Boris Johnson has threatened to walk away from the EU at the end of the this year without a new trade deal in place, potentially disregarding the Brexit divorce agreement he signed a year ago.
This has been met with almost immediate backlash with the EU sending a clear threatening message , but not just the EU, criticism has arose from Boris Johnson’s own party with concerns this move will cause distrust amongst other countries. If the UK leave the European Unions without a deal (which at this point is very likely) the UK will need to form new trade relationships with countries, though should Boris Johnson decide to leave the EU without any new trade agreements , other countries will take a more cautious tone on trade talks with the UK, potentially placing the UK in a disadvantaged position. In the event of a no Brexit scenario, the UK will need to create a new trade deal with the EU as per the divorce agreement. It is important to acknowledged this divorce agreement is legally binding too.
Theresa May had this to say:
“How can the government reassure future international partners that the U.K. can be trusted to abide by the legal obligations of the agreements it signs?”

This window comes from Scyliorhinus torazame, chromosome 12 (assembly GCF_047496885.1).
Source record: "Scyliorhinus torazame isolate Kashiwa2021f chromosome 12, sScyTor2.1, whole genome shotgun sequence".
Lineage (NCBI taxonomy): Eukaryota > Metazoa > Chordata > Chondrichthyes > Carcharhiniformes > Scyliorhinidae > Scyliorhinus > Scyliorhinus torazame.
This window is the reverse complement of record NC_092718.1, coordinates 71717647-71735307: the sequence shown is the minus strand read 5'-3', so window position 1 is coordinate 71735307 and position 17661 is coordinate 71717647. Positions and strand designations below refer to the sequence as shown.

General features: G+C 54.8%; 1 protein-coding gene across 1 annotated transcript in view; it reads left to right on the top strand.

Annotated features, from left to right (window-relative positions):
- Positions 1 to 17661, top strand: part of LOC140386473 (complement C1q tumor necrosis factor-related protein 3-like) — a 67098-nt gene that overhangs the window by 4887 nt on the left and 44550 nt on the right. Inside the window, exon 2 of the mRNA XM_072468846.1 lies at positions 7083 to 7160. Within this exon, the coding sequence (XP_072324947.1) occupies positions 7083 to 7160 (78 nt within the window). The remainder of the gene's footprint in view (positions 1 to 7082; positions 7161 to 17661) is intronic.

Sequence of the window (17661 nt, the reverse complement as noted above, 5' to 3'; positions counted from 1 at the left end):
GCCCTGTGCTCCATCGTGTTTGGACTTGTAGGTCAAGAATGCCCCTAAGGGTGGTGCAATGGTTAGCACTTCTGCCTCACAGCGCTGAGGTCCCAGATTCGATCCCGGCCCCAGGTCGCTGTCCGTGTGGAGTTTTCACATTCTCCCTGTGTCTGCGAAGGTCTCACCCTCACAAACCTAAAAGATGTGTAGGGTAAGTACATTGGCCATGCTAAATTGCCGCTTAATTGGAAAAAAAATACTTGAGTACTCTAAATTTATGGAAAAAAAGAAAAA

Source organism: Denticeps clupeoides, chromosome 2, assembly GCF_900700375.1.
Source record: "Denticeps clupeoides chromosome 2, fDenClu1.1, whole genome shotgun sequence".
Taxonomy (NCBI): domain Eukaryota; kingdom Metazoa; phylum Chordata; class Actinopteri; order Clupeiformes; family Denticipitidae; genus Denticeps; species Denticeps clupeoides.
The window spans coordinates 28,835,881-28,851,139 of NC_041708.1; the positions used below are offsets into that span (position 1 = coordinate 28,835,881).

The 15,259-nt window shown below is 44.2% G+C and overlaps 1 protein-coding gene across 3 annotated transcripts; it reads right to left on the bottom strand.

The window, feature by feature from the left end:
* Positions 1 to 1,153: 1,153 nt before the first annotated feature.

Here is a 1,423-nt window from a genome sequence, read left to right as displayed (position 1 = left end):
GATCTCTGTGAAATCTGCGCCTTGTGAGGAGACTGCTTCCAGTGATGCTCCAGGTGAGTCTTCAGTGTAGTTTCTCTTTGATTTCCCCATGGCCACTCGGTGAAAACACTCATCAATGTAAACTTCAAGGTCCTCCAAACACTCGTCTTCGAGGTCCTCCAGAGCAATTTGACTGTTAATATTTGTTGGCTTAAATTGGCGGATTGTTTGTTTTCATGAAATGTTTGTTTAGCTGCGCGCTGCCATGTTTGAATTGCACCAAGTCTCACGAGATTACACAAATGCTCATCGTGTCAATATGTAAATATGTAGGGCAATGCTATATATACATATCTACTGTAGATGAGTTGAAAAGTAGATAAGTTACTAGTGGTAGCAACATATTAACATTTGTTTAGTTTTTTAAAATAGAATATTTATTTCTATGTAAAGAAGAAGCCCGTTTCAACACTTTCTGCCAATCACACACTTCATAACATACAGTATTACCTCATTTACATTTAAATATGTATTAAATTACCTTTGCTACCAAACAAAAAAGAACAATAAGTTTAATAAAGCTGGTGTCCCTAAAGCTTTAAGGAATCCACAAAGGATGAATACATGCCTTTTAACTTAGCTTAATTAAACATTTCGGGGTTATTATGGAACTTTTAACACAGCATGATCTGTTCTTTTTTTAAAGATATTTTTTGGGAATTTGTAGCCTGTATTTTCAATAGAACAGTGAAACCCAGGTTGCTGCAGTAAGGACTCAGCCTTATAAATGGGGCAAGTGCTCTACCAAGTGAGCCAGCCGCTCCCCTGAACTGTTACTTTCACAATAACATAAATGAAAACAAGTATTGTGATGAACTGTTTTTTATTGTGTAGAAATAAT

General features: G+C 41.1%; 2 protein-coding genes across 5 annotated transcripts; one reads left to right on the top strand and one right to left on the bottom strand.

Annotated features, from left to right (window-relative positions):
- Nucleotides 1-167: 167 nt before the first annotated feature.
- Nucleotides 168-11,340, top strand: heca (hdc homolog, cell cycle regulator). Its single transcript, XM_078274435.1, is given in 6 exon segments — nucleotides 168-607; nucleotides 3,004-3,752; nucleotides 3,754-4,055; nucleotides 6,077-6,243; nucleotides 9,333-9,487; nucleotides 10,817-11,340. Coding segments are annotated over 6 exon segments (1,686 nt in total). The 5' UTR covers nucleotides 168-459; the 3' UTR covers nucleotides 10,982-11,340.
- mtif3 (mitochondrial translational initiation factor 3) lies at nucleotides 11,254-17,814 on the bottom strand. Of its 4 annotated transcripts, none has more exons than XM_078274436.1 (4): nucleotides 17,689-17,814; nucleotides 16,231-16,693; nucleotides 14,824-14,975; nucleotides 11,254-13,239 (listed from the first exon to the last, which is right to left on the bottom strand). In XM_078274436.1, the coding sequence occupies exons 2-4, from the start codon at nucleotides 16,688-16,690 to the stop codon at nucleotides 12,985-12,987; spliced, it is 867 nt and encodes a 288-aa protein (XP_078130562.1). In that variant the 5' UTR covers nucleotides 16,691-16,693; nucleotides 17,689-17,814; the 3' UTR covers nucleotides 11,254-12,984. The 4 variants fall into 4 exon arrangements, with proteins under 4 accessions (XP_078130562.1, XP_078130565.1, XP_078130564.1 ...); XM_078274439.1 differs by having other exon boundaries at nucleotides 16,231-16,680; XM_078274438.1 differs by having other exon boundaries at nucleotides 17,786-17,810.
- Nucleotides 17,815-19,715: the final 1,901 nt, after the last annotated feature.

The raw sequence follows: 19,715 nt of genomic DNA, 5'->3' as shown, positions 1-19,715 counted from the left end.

Obviously at this point, it is clear going forward with this would create considerable ‘bad faith’.
However is all as it seems?
Analysts actually suspect this is perhaps a strategy play used by Boris Johnson to create a last minute crisis that could lead to a deal being reached , spokesmen have declined to comment so I guess we will have to sit on our hands and wait to see how this plays out. But for now, the sterling is likely to remain under pressure with this uncertainty now up in the air.
One of the main issues surrounding Brexit is the treatment of Ireland. As it stands a Brexit deal would involve Northern Ireland continue to be bound by the EU’s custom rules whilst the rest of Britain leaves these rules. This means that Ireland will have to remain locked into EU tariffs and quotas whilst the rest of Britain can negotiate fairer terms , Ireland’s foreign minister, Simon Coveney called this ‘illegal’. This would also mean Northern Ireland will have to file customs paperwork if they wish to transport/shift goods to the rest of the UK.
It is unlikely, despite from the outset, that breaking the original divorce agreement is something Boris Johnson intends to go forward with, more so a front to show the EU that perhaps the UK is in a better positions than they had in mind. In the unlikely event Boris Johnson decided to pursue with the threat, I am sure the supreme court will have something to say about it and I don’t think the UK will want to suffer another humiliating defeat in court (the first humiliation was when Boris Johnson’s decision to suspect parliament , was deemed unlawful by the supreme court).